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What to Include in a Restaurant Profit & Loss Statement

February 19th, 2023 | 7 min. read

By Brian Paulson

Your business is unique in that it's a service business that also deals with cost of goods. Because of this, restaurant profit and loss statements have an ideal structure for the restaurant industry. They are used to record and analyze revenue and expenses over a period of time.

Due to the nature of the restaurant industry and small businesses alike, monthly statements are recommended to keep tabs on what is affecting your business on a consistent basis. That way, should you need to make any adjustments, you can implement the changes sooner rather than later.

At CSI Accounting & Payroll, we've worked with restaurant owners like you for over 50 years. We know what it takes to make an organized, accurate restaurant profit and loss statement. You’ll want to include specific indicators that are important to your establishment within each of the following main sections:

  • Revenue
  • Cost of Goods Sold
  • Cost of Labor
  • Operating Expenses



Under this section, you'll want to list your sources of income. That can include the obvious, such as food and beverage sales, as well as any catering efforts and merchandise sales from souvenirs or gift cards. 

One thing that some restaurants consider is liquor sales. That would be included here as well. However, with the effort that goes into licensing and supplying liquor, this only benefits you if you do it well. We have worked with a restaurant next to a sports stadium that had plenty of sales to back their decision, and we've also worked with a business that did not feel that their decision paid off.

Cost of Goods Sold

Costs of goods sold, often referred to as COGS, are especially important for restaurants to track because they drive your business's profitability and should be the primary driver for setting your menu prices.

Inventory for each subsection listed in your revenue stream should also be accounted for in your overall restaurant cost of goods, although your inventory should not vary too much month-to-month.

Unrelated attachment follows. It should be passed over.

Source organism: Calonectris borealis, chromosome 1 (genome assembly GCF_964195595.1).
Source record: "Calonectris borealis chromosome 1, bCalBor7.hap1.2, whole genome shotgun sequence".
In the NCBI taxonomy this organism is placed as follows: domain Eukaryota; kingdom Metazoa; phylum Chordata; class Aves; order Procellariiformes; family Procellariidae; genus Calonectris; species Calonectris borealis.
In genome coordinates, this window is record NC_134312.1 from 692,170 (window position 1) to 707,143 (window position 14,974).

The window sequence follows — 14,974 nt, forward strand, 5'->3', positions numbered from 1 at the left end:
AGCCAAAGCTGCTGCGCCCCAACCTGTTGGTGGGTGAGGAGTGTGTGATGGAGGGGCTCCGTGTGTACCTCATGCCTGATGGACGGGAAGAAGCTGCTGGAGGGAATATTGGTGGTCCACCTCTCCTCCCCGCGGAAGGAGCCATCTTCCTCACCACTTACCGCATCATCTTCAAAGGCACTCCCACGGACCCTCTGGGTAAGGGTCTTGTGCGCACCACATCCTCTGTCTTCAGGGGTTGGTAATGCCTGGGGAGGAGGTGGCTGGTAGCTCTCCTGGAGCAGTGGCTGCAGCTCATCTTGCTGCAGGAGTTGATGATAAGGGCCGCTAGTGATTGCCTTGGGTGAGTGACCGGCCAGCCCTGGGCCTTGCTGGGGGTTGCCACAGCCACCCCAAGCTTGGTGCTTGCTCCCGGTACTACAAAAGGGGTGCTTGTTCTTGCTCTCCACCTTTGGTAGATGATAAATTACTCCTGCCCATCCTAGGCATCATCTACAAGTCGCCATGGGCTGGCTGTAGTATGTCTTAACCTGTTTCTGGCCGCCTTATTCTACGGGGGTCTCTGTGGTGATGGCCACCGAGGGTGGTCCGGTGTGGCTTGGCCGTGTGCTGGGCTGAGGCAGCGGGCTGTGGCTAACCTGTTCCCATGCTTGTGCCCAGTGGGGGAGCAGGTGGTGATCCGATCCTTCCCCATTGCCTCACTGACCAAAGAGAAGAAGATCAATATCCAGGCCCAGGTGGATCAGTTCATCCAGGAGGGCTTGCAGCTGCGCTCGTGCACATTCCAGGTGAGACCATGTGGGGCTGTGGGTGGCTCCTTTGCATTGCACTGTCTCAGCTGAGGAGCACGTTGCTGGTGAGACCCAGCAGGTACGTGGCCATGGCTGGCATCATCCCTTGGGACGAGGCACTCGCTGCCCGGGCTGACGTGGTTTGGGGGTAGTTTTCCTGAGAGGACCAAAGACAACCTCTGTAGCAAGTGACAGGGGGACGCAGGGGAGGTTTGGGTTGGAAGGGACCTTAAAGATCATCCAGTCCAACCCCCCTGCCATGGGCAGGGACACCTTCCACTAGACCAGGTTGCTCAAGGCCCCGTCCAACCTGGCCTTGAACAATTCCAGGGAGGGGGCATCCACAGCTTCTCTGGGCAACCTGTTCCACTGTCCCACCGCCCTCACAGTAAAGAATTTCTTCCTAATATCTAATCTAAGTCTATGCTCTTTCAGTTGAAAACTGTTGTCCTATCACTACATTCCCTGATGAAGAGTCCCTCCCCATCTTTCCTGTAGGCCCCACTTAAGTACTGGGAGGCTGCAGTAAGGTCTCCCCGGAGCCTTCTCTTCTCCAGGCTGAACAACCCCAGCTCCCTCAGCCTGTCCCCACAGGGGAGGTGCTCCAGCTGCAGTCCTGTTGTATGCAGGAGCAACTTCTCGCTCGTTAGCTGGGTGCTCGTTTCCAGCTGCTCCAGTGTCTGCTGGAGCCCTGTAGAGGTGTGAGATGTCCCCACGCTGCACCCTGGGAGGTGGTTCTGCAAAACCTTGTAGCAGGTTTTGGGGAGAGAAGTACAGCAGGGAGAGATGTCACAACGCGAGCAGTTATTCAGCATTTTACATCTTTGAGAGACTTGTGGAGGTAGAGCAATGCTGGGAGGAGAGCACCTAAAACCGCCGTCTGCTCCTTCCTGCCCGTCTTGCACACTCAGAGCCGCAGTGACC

To determine your gross profit or loss, subtract COGS from revenue.

Cost of Labor

The cost of labor is important to keep tabs on; payroll is one of the biggest expenses of most small restaurants. If you're overstaffed, you won't be profitable during this time. We're not encouraging you to reduce your staff, but you should be aware of when your staff costs are too high - and know how to manage this.

To ensure you're not overstaffed, it may be helpful to separate front-of-house staff from kitchen staff to see where excess employment may be costing your business. Be sure to record both salaried and hourly employees to determine how many employees you need to provide effective service without spending too much on payroll.

Operating Expenses

Your restaurant operating expenses include any relevant expenditures related to:

  • Occupancy (rent, utilities, taxes)
  • Insurance
  • Supplies (dinnerware, napkins, glassware)

Most operating expenses are considered fixed costs, but some can vary. Sometimes it depends on lease agreements and vendors, and they may fluctuate if essential repairs to your building or equipment arise.

To determine your net profit or loss, subtract both the cost of labor and operating expenses from the gross profit or loss.

Work With an Experienced Restaurant Accounting Service

Regardless of the type of restaurant you operate, your restaurant profit and loss statement should reflect all aspects of your business. These suggestions are a starting point to identify your restaurant's major indicators that should be monitored on a monthly basis. Restaurant profit and loss statements can also be used to prepare more elaborate quarterly and yearly reports to track the progress of your business over time.

If you would like to learn more about how to get monthly financial statements - and are interested in hearing more about how CSI Accounting & Payroll's restaurant accounting service can benefit you - click the button below to schedule a free consultation.


Not ready to talk? That's okay! Instead, we encourage you to download our free Restaurant Profitability Checklist by clicking the image below:


Brian Paulson

Brian began working at CSI in 1996, and he purchased the business in 2002. As Owner, his primary role is in the management and growth of the firm. Since 2002, the firm has more than quadrupled in size. In 2009, Brian started CSI’s payroll service to complement CSI’s accounting and tax services. Brian received his Bachelor’s degree from the University of North Dakota, with a double major in Accounting and Financial Management. He’s a member of both the National Society for Tax Professionals and the National Society for Accountants, and he serves on the board of directors for the Professional Association of Small Business Accountants, where he was once president. Brian also serves on the business advisory council for Opportunity Partners, an organization that helps people with disabilities find employment. He’s also contributed to several business books, including Six Steps to Small Business Success and The Lean Mean Business Machine. Fun Fact: To help put himself through college, he used student loans, delivered pizzas, and worked summers in a salmon processing plant in Alaska.